So Much for 350: The Atmosphere's Carbon Dioxide Tops 400
For the first time, measurements of atmospheric carbon dioxide taken at Mauna Loa Observatory in Hawaii exceeded 400 parts-per-million on an hourly basis. It's a symbolic benchmark, but an important one, suggesting that efforts to curb greenhouse gas emissions have not yet shown any significant effect.
For the first time, measurements of atmospheric carbon dioxide (CO2) taken at Mauna Loa Observatory in Hawaii exceeded 400 parts-per-million on an hourly basis. It's a symbolic benchmark, but an important one, suggesting that efforts to curb greenhouse gas emissions have not yet shown any significant effect.
The Sydney Morning Herald reports on the significance of the new readings.
The daily CO2 level, measured at the Mauna Loa Observatory in Hawaii, was 399.72 parts per million last Thursday, and a few hourly readings had risen to more than 400 parts per million. …
The last time CO2 reached the symbolic milestone of 400 parts per million in the atmosphere - in the Pliocene era - temperatures rose by between 3 and 4 degrees and sea levels were between five and 40 metres higher than today. Carbon dioxide levels have been rising steadily since constant measurements began at the Hawaiian observatory in 1958, when the level was about 317 parts per million.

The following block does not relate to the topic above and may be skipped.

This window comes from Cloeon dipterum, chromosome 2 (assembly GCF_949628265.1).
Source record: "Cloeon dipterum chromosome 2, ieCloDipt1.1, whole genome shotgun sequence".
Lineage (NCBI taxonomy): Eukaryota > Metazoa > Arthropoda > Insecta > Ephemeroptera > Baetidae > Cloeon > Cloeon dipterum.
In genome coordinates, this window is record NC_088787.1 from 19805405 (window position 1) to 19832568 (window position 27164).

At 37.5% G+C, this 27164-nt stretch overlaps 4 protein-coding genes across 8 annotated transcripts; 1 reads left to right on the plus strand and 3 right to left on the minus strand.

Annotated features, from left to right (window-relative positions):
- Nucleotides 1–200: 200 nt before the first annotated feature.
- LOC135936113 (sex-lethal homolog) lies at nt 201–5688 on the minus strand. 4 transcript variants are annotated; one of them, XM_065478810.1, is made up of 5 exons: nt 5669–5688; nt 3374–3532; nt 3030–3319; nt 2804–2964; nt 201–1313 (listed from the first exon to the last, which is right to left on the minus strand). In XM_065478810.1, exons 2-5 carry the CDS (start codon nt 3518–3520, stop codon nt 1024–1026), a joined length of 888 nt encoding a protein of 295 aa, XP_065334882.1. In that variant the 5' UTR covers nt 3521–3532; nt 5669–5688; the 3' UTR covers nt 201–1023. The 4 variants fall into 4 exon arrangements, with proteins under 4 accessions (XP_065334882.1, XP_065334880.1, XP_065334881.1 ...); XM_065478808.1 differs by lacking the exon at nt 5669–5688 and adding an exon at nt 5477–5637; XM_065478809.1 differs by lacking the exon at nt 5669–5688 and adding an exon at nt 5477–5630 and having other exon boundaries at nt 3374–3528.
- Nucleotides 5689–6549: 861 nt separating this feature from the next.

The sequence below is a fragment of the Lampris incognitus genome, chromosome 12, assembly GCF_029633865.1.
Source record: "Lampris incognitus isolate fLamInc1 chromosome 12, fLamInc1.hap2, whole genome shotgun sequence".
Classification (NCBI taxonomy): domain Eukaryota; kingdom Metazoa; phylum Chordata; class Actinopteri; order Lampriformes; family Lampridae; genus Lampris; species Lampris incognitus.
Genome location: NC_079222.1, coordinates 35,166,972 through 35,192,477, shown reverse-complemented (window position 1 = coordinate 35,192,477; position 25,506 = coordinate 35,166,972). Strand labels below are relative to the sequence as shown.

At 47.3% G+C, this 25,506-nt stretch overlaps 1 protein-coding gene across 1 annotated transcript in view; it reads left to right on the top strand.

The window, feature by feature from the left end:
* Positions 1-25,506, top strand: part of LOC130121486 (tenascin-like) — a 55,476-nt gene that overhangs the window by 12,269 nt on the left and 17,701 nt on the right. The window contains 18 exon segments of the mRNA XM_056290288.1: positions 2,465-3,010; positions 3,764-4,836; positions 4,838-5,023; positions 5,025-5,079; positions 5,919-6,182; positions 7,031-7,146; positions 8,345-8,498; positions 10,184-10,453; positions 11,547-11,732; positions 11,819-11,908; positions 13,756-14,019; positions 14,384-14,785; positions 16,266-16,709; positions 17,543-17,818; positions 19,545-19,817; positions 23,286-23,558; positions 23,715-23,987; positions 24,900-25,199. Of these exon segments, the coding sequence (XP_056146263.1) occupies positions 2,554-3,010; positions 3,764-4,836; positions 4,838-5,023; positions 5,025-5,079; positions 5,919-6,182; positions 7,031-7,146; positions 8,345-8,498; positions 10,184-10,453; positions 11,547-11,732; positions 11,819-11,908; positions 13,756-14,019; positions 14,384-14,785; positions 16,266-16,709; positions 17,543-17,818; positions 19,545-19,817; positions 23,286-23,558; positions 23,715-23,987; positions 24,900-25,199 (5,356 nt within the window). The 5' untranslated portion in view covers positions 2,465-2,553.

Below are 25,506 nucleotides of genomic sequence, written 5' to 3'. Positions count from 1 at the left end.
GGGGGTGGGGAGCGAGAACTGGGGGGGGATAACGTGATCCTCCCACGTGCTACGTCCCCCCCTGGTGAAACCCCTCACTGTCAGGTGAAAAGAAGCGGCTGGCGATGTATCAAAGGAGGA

We're hitting that mark sooner than we anticipated. Last month, Peter Gleick of the Pacific Institute wrote an article titled, "An Inevitable Headline in 2014: Planet’s CO2 level reaches 400 ppm for first time in human existence." Gleick was overly optimistic. Over the past two decades, the rate at which carbon dioxide has collected in the atmosphere has increased slightly.
Climate scientist James Hansen, formerly of NASA, argued in 2009 that any amount of CO2 above 350 ppm would result in a dangerous amount of warming. (Hansen's advocacy spurred the creation of 350.org, a climate change advocacy organization.) He outlined his case that year.
Achieving a limit of 350 ppm appears increasingly unlikely, depending on sudden, massive shifts in the world's fossil fuel consumption. Each second, the world produces 2.4 million pounds of additional carbon dioxide. Meaning that it's more likely that CO2 density will increase, not decrease. The Morning Herald quotes Ralph Keeling of the Scripps Institution of Oceanography, which operates Mauna Loa. "I wish it weren't true but it looks like the world is going to blow through the 400 ppm level without losing a beat," he told the paper. "At this pace we'll hit 450 ppm within a few decades."
A mark of 450 ppm is widely considered the highest level of atmospheric carbon dioxide that would prevent the worst effects of global warming, though some, like Hansen, think that figure is too high. We may soon find out.